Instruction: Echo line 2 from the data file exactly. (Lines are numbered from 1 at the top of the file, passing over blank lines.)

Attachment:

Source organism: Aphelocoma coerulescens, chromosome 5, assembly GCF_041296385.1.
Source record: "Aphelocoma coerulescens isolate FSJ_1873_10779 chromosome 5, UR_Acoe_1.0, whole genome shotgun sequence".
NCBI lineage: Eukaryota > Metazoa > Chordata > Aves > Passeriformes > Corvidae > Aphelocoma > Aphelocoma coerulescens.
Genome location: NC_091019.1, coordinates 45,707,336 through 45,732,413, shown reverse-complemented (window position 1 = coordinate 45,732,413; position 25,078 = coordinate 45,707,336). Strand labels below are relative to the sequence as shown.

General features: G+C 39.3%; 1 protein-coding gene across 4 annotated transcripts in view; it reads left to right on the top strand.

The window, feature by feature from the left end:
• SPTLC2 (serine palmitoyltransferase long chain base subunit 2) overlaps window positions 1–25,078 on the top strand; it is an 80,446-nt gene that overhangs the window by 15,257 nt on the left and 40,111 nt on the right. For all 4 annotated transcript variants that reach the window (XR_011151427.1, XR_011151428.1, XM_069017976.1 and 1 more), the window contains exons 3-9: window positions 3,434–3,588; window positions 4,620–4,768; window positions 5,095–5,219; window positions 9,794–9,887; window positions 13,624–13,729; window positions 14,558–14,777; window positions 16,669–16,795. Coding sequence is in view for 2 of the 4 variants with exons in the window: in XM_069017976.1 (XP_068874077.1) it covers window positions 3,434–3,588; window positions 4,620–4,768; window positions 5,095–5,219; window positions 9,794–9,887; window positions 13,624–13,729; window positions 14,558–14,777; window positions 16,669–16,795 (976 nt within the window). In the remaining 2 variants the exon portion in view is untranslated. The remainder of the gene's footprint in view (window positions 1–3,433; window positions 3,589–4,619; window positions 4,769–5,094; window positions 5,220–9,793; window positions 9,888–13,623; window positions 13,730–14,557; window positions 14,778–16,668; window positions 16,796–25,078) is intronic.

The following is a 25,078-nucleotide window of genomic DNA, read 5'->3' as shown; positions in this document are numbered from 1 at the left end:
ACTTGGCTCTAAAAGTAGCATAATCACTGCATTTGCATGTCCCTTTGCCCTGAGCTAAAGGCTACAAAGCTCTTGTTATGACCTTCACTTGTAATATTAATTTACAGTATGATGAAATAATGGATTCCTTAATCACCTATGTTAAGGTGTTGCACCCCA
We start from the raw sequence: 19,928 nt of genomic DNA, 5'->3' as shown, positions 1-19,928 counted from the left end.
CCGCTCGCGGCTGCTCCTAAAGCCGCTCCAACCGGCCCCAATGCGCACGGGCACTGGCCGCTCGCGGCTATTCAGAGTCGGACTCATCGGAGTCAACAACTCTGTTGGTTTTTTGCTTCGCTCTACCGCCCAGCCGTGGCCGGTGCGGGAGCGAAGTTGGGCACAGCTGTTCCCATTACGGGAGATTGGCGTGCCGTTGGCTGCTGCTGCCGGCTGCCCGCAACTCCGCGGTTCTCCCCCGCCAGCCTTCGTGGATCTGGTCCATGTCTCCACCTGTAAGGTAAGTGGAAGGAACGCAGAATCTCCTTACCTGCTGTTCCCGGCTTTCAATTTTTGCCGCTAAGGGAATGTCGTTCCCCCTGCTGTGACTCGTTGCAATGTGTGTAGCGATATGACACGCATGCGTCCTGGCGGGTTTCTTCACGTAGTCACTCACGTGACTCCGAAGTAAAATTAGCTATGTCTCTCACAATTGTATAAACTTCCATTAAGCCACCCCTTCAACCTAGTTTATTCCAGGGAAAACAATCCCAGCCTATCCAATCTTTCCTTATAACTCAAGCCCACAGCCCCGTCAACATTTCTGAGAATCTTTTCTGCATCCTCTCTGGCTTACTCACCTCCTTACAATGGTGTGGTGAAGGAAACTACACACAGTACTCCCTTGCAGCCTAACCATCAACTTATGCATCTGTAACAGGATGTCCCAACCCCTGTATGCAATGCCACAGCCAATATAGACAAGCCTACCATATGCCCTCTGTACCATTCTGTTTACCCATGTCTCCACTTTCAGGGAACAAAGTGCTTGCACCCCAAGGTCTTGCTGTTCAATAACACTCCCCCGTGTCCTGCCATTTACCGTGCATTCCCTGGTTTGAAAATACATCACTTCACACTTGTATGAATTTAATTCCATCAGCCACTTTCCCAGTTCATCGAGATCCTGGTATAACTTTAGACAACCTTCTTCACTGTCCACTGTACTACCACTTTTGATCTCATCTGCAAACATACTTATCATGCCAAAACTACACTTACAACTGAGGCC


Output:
Source record: "Aphelocoma coerulescens isolate FSJ_1873_10779 chromosome 5, UR_Acoe_1.0, whole genome shotgun sequence".